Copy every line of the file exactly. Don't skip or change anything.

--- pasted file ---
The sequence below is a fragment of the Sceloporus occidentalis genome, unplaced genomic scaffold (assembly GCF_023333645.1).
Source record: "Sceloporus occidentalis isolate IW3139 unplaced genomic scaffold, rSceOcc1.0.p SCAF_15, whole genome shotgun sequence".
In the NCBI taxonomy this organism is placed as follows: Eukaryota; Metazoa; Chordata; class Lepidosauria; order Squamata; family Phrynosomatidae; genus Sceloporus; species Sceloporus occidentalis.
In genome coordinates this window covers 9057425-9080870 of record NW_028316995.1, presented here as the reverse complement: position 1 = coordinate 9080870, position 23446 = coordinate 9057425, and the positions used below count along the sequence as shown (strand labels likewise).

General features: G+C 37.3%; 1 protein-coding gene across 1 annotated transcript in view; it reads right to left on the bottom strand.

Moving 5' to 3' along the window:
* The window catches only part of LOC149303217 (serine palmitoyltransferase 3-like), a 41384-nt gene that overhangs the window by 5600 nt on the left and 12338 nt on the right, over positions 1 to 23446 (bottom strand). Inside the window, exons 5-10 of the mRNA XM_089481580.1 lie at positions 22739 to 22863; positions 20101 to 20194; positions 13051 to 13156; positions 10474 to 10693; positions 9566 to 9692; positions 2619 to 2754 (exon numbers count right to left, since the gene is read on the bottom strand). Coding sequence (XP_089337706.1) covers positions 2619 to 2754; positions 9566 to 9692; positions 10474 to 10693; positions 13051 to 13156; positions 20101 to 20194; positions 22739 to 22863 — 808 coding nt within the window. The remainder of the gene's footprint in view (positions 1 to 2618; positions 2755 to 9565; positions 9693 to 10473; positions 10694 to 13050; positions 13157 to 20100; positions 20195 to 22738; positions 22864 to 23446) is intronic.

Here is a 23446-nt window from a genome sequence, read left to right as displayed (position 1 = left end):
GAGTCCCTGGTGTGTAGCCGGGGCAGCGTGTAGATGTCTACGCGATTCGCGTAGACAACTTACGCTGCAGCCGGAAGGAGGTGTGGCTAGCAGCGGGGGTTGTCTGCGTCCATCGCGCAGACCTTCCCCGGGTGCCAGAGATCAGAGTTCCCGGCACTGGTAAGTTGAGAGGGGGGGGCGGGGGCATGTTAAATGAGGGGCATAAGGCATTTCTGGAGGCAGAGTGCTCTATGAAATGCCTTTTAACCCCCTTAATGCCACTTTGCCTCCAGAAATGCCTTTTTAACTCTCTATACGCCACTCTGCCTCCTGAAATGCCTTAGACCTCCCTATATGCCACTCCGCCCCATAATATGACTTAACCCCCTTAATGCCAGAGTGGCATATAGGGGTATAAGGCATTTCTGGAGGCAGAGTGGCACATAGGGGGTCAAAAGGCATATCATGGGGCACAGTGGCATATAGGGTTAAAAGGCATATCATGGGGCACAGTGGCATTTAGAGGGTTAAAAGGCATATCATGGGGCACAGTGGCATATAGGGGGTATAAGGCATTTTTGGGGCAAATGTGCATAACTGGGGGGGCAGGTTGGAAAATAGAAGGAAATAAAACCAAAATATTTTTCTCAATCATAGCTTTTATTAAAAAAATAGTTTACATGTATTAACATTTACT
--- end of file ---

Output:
The sequence below is a fragment of the Sceloporus occidentalis genome, unplaced genomic scaffold (assembly GCF_023333645.1).
Source record: "Sceloporus occidentalis isolate IW3139 unplaced genomic scaffold, rSceOcc1.0.p SCAF_15, whole genome shotgun sequence".
In the NCBI taxonomy this organism is placed as follows: Eukaryota; Metazoa; Chordata; class Lepidosauria; order Squamata; family Phrynosomatidae; genus Sceloporus; species Sceloporus occidentalis.
In genome coordinates this window covers 9057425-9080870 of record NW_028316995.1, presented here as the reverse complement: position 1 = coordinate 9080870, position 23446 = coordinate 9057425, and the positions used below count along the sequence as shown (strand labels likewise).

General features: G+C 37.3%; 1 protein-coding gene across 1 annotated transcript in view; it reads right to left on the bottom strand.

Moving 5' to 3' along the window:
* The window catches only part of LOC149303217 (serine palmitoyltransferase 3-like), a 41384-nt gene that overhangs the window by 5600 nt on the left and 12338 nt on the right, over positions 1 to 23446 (bottom strand). Inside the window, exons 5-10 of the mRNA XM_089481580.1 lie at positions 22739 to 22863; positions 20101 to 20194; positions 13051 to 13156; positions 10474 to 10693; positions 9566 to 9692; positions 2619 to 2754 (exon numbers count right to left, since the gene is read on the bottom strand). Coding sequence (XP_089337706.1) covers positions 2619 to 2754; positions 9566 to 9692; positions 10474 to 10693; positions 13051 to 13156; positions 20101 to 20194; positions 22739 to 22863 — 808 coding nt within the window. The remainder of the gene's footprint in view (positions 1 to 2618; positions 2755 to 9565; positions 9693 to 10473; positions 10694 to 13050; positions 13157 to 20100; positions 20195 to 22738; positions 22864 to 23446) is intronic.

Here is a 23446-nt window from a genome sequence, read left to right as displayed (position 1 = left end):
GAGTCCCTGGTGTGTAGCCGGGGCAGCGTGTAGATGTCTACGCGATTCGCGTAGACAACTTACGCTGCAGCCGGAAGGAGGTGTGGCTAGCAGCGGGGGTTGTCTGCGTCCATCGCGCAGACCTTCCCCGGGTGCCAGAGATCAGAGTTCCCGGCACTGGTAAGTTGAGAGGGGGGGGCGGGGGCATGTTAAATGAGGGGCATAAGGCATTTCTGGAGGCAGAGTGCTCTATGAAATGCCTTTTAACCCCCTTAATGCCACTTTGCCTCCAGAAATGCCTTTTTAACTCTCTATACGCCACTCTGCCTCCTGAAATGCCTTAGACCTCCCTATATGCCACTCCGCCCCATAATATGACTTAACCCCCTTAATGCCAGAGTGGCATATAGGGGTATAAGGCATTTCTGGAGGCAGAGTGGCACATAGGGGGTCAAAAGGCATATCATGGGGCACAGTGGCATATAGGGTTAAAAGGCATATCATGGGGCACAGTGGCATTTAGAGGGTTAAAAGGCATATCATGGGGCACAGTGGCATATAGGGGGTATAAGGCATTTTTGGGGCAAATGTGCATAACTGGGGGGGCAGGTTGGAAAATAGAAGGAAATAAAACCAAAATATTTTTCTCAATCATAGCTTTTATTAAAAAAATAGTTTACATGTATTAACATTTACT